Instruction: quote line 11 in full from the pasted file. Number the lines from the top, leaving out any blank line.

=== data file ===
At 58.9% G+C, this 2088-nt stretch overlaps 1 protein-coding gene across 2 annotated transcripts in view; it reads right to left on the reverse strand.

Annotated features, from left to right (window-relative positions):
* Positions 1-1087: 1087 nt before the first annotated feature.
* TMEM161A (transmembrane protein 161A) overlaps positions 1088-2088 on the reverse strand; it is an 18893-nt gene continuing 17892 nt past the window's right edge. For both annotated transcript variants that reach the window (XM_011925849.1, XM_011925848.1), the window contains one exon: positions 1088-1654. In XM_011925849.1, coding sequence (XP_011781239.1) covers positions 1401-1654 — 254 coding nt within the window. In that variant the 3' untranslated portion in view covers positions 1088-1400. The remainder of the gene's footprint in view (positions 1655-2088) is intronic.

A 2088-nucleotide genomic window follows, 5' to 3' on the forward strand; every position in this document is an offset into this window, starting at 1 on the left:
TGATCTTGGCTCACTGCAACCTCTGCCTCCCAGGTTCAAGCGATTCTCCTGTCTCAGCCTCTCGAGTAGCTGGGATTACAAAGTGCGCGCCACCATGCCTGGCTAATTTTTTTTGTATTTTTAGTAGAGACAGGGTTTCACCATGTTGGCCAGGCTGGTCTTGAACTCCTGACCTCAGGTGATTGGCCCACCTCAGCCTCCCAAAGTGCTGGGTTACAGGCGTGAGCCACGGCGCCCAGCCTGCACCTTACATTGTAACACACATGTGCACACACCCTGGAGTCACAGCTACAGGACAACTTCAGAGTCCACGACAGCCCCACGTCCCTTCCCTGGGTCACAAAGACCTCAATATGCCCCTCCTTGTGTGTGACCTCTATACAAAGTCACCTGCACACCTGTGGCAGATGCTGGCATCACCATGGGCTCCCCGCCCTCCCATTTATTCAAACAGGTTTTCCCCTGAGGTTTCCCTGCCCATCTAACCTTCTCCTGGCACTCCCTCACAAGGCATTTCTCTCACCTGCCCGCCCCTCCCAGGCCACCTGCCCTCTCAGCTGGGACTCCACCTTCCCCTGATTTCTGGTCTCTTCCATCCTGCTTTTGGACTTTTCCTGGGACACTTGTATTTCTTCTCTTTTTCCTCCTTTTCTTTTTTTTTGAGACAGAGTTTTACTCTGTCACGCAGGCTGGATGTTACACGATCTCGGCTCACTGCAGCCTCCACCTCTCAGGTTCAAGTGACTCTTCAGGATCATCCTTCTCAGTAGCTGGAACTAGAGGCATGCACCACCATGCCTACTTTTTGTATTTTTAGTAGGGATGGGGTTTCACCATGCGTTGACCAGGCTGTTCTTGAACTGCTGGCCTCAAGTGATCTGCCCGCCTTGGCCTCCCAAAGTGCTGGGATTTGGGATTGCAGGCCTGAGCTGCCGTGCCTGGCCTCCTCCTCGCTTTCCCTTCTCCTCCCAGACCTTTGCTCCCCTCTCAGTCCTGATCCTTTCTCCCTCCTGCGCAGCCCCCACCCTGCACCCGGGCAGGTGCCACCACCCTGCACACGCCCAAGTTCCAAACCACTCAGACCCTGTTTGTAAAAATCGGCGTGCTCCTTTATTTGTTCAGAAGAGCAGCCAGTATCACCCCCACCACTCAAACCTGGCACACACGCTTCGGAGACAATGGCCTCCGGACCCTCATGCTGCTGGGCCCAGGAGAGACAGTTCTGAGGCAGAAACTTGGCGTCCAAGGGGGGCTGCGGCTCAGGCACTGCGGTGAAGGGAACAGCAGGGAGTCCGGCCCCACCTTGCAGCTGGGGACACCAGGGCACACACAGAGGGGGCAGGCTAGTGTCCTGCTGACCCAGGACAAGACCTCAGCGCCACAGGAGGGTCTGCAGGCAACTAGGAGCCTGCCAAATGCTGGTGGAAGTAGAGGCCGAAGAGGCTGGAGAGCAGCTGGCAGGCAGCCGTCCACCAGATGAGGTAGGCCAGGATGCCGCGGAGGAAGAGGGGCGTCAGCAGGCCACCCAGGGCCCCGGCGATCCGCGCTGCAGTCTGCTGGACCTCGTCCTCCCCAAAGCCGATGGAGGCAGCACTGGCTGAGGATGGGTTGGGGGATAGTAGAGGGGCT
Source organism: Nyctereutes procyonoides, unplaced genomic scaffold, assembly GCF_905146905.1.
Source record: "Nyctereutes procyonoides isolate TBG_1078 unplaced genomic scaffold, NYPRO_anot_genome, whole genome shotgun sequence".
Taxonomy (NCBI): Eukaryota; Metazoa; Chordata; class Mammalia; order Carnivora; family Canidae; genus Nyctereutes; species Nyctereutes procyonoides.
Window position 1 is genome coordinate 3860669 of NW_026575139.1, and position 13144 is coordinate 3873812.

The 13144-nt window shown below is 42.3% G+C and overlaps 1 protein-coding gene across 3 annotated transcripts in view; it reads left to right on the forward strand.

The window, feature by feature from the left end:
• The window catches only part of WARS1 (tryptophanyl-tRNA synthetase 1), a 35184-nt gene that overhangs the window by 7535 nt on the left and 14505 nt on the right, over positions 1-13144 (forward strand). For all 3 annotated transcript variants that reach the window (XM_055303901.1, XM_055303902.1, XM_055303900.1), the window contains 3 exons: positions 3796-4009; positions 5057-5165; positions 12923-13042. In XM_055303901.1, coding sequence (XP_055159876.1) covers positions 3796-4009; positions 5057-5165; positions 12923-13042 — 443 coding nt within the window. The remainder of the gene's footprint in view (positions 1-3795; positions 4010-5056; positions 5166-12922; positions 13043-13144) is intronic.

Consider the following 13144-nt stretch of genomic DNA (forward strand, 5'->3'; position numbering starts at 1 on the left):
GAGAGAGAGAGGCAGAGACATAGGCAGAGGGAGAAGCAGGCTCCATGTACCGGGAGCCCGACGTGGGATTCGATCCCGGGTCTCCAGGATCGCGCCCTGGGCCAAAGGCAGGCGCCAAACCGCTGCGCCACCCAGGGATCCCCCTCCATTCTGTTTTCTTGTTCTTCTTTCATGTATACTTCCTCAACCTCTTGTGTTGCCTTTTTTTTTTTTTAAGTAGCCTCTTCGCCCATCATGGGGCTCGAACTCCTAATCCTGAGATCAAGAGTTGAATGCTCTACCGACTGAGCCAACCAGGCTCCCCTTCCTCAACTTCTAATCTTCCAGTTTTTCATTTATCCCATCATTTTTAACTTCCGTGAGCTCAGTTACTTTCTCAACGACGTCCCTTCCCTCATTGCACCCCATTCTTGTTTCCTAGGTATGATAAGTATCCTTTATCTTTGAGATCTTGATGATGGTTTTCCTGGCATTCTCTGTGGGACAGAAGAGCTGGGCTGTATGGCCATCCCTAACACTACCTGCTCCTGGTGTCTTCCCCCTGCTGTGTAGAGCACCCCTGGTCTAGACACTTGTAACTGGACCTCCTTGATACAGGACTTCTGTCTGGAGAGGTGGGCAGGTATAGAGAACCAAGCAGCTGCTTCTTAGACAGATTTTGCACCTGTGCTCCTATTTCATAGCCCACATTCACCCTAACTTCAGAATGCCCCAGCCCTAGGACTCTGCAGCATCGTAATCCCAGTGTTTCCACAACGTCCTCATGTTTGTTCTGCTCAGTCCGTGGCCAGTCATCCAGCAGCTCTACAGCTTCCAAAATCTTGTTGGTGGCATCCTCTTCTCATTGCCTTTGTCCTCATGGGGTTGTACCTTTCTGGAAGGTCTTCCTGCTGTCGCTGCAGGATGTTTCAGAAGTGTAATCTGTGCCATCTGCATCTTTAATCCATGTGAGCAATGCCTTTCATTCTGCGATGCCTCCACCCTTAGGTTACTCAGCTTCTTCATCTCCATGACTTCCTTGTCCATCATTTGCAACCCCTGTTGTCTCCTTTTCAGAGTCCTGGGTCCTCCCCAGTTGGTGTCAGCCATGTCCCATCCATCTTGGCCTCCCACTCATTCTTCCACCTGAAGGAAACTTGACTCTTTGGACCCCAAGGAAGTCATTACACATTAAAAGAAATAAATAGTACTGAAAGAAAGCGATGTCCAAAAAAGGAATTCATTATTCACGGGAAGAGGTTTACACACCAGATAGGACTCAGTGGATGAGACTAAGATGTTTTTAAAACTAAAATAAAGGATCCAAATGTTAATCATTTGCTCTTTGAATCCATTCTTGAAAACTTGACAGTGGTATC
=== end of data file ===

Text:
The 13144-nt window shown below is 42.3% G+C and overlaps 1 protein-coding gene across 3 annotated transcripts in view; it reads left to right on the forward strand.